MORGANTOWN, W.Va. – For those who like to keep score, the Gold defeated the Blue, 39-38, in Saturday’s Gold-Blue Spring Game at Mountaineer Field.
Tied at 38-38, the scrimmage went into a de facto overtime with the winner decided by a “big man challenge” – sophomore center Noah Drummond trying to catch a pass while defended by freshman d-lineman Brayden Dudley. Quarterback Garrett Greene attempted to fit a throw to Drummond in a tight window, but Dudley slapped the ball to the ground. Thus the Gold squad laughed in celebration as the scrimmage came to a close, concluding West Virginia’s 2021 spring practices.
It wasn’t the final score that mattered, though. The real key was performance by the various units who are preparing for the season that is still four and a half months away.
Atmosphere – The day was overcast, but Mother Nature held off any rain until shortly after the scrimmage came to an end. At 61 degrees, it was pleasant enough, especially in comparison to some spring games of the past that have featured snow. A crowd of 8,312 took advantage of the seasonable weather to socially distance throughout Mountaineer Field. Considering it was only the second spring game WVU has held in the past four years (2018 was cancelled by the threat of snow and 2020 was cancelled because of COVID), it was just nice to have a Gold/Blue Spring Game where fans could gather and watch the Mountaineers. Grade A-
Offense – Because parts of the Gold-Blue Scrimmage were conducted in thud conditions (meaning no live tackling), getting a complete handle on West Virginia’s run game was tough. On paper, the two teams combined for just 65 rushing yards on 32 carries, which came out to a normally subpar 2.0 yards per attempt. But the last thing you should do is make any deep statistical analysis on a rushing attack that at times was basically two-hand touch. For the most part WVU’s offensive line got a good push, and it also held up pretty well against the defensive pass rush. In total, West Virginia’s quarterbacks completed 22 of 44 passes for 252 yards with one TD and two interceptions. As has been his norm, returning starter Jarret Doege was accurate on short passes. In all, he completed 10 of his 14 throws for 79 yards, but the junior connected on just two of five attempts longer than 10 yards, though one was dropped and one resulted in a defensive pass interference penalty. Veteran receivers like Winston Wright (two catches for 43 yards) and Bryce Ford-Wheaton (two catches for 18 yards) performed well, as you would expect, and youngsters Kaden Prather (three catches for 51 yards) and Sam Brown (two catches for 65 yards) also flashed their potential. Overall it wasn’t an incredible offensive performance, but that unit did show the possibilities of good things ahead. Grade B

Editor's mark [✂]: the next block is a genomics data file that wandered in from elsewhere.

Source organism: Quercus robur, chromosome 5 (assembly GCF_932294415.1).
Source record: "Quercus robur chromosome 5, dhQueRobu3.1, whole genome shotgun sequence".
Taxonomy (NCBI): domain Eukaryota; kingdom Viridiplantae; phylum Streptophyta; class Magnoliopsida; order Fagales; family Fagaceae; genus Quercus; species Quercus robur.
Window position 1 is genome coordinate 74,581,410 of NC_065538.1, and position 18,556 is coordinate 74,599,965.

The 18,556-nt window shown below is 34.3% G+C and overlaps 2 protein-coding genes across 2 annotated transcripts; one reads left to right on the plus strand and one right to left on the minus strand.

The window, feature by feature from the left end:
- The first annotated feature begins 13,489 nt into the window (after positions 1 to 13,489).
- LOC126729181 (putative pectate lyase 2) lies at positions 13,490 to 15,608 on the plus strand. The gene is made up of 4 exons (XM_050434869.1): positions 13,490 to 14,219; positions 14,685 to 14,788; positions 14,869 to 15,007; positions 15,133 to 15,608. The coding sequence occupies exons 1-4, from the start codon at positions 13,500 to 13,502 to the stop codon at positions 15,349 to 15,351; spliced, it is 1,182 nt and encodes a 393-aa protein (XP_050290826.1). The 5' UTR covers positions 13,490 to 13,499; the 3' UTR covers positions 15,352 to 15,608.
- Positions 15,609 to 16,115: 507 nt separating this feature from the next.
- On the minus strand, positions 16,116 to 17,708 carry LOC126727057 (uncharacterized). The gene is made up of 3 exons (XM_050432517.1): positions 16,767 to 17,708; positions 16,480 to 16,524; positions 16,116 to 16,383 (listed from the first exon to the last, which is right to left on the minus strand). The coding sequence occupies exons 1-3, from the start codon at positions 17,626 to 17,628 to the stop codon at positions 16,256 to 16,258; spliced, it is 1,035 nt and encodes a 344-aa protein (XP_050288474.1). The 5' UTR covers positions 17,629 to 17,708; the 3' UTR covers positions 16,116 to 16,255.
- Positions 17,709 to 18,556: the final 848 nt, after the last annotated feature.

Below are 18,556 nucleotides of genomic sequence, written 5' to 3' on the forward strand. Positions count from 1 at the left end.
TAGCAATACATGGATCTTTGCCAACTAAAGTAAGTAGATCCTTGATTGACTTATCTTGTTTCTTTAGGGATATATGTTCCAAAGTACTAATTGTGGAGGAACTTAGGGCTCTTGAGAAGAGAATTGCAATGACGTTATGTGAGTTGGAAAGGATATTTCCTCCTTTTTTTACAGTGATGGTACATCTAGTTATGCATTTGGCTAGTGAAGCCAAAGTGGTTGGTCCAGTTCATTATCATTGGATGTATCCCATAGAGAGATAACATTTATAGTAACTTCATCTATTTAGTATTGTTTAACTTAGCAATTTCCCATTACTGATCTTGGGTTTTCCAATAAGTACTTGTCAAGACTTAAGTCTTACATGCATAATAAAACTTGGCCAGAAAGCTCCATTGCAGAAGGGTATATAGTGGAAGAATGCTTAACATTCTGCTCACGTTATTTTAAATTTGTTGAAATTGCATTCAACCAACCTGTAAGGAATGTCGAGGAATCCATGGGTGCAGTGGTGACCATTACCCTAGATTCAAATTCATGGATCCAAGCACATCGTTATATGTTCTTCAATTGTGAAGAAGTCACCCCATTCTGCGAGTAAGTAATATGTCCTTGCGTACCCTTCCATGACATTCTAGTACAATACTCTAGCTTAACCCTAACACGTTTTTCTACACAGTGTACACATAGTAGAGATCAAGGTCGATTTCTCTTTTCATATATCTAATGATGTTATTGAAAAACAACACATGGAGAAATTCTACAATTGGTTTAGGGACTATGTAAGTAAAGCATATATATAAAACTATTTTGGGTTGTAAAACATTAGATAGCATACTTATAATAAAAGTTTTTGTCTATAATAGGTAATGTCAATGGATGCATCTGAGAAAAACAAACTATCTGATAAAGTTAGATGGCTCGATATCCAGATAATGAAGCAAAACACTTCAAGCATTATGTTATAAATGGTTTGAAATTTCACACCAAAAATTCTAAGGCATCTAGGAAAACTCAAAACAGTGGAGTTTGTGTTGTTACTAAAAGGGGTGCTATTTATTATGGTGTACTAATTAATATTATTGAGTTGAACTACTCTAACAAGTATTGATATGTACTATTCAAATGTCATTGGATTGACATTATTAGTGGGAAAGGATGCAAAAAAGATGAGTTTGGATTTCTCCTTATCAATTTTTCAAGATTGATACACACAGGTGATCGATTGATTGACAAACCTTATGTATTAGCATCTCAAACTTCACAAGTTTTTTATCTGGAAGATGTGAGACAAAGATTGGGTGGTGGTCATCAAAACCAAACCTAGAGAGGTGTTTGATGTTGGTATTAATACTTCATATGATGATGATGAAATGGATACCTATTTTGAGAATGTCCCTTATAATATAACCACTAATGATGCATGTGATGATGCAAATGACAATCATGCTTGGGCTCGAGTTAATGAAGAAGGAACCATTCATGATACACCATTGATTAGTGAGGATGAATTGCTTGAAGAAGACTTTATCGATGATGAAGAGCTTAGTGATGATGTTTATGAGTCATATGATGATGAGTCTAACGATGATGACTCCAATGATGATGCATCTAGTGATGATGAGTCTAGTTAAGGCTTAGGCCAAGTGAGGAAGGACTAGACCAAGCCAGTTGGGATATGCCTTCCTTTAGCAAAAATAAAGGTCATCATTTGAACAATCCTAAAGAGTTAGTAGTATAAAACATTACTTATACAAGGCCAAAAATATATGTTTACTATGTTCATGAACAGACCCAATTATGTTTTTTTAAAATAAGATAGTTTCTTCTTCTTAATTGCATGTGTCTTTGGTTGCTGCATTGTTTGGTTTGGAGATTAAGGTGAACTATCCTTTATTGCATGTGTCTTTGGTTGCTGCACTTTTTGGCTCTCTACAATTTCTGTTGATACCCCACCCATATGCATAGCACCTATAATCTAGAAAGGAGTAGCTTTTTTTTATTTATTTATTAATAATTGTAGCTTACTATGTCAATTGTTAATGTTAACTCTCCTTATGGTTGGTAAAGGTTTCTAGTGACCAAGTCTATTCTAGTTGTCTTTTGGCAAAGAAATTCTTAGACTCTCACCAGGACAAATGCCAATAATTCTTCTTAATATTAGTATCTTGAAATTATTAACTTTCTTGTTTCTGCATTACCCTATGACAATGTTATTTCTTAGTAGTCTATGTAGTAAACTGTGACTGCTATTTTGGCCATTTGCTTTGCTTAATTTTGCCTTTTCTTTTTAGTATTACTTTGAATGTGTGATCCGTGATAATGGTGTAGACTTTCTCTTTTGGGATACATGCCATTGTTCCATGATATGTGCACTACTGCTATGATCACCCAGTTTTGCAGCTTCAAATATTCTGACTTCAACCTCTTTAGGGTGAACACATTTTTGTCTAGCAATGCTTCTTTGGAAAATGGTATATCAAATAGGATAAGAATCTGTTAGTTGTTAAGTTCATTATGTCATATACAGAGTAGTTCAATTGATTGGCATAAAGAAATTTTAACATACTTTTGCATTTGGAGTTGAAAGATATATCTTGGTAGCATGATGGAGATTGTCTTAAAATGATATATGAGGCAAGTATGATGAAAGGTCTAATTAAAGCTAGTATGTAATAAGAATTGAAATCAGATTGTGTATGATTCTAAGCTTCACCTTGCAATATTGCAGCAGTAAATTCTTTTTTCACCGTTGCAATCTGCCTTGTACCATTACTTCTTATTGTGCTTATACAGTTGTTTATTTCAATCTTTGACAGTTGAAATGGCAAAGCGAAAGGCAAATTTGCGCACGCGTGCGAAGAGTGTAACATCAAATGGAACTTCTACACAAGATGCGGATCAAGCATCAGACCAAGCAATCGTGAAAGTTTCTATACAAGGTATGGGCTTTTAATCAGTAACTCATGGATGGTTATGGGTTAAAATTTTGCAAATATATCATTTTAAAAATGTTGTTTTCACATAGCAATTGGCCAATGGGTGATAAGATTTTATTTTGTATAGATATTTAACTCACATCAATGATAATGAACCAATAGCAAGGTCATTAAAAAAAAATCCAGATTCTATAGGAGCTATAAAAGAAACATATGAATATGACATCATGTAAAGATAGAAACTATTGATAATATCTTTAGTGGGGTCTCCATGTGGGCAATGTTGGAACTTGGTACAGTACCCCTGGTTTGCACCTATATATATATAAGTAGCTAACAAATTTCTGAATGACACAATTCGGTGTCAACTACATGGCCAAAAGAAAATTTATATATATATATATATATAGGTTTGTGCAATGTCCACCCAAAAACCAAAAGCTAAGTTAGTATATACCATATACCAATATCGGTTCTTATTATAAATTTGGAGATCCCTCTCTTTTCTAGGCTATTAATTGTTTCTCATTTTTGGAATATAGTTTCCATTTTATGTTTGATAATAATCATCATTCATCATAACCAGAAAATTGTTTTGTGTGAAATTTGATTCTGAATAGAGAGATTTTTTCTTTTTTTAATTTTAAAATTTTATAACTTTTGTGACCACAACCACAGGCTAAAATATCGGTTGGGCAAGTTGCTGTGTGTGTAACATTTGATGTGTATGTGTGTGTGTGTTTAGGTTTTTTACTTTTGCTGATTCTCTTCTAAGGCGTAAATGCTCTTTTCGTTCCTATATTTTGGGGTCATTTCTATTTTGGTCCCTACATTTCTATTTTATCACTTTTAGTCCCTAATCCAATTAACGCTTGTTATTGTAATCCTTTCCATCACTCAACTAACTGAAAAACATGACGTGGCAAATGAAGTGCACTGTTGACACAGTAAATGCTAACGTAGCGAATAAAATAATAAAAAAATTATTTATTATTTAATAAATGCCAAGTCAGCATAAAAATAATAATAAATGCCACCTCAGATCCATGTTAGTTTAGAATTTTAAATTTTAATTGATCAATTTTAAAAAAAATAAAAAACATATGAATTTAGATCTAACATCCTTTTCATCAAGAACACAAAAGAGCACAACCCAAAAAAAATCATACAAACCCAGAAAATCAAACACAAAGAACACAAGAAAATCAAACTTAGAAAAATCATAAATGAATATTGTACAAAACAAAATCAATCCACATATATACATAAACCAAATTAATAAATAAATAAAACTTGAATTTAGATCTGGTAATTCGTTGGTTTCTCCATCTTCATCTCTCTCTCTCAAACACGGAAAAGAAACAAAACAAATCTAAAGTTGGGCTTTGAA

Defense – Just like the offense, it’s hard to judge a defense when much of the football scrimmage was limited in terms of full contact. Still, West Virginia showed that its defense, which was one of the best in the FBS ranks last season, should remain pretty stout in 2021 despite some significant personnel losses. The Mountaineer defensive front, which was the strength of last year’s unit, again should be good, as Dante Stills, Akheem Mesidor, Jalen Thornton, VanDarius Cowan, Jared Bartlett and Taijh Alston each capped off strong springs with strong spring games. Cornerback Daryl Porter, who came away with an outstanding interception Saturday, also was a bright spot in the contest. The defense had a couple of breakdowns in Saturday’s scrimmage, but for the most part, it showed good signs, just as it had done the entire spring. Grade A-
Special teams – Though placekickers Danny King and Tyler Sumpter each connected on field goal attempts, there wasn’t enough live special teams work Saturday to really make a proper judgment. There was only one punt, no kickoffs, no full coverage teams and no returns. For the sake of keeping people healthy, that is understandable, but trying to assign a grade to a unit that didn’t do much was impossible. Grade Incomplete
Coaching – Head coach Neal Brown did some fun things that fans should have enjoyed, like having competitions in various areas from one-on-one blocking and receiving drills to even a couple focused on special teams. Probably the biggest buzz came when WVU quarterback Jarret Doege and Garret Greene were joined in a passing competition by Mountaineer basketball player Deuce McBride, who, as TV announcers constantly remind viewers, played quarterback in high school. Deuce showed pretty good form, including finding nothing but net on deep 3-pointer – er, fade pass into the end zone. Ultimately Doege won the QB competition, though. Still, it was a entertaining wrinkle, and Brown’s big-man challenge to break the tie at the end sent everyone home with a smile. Grade A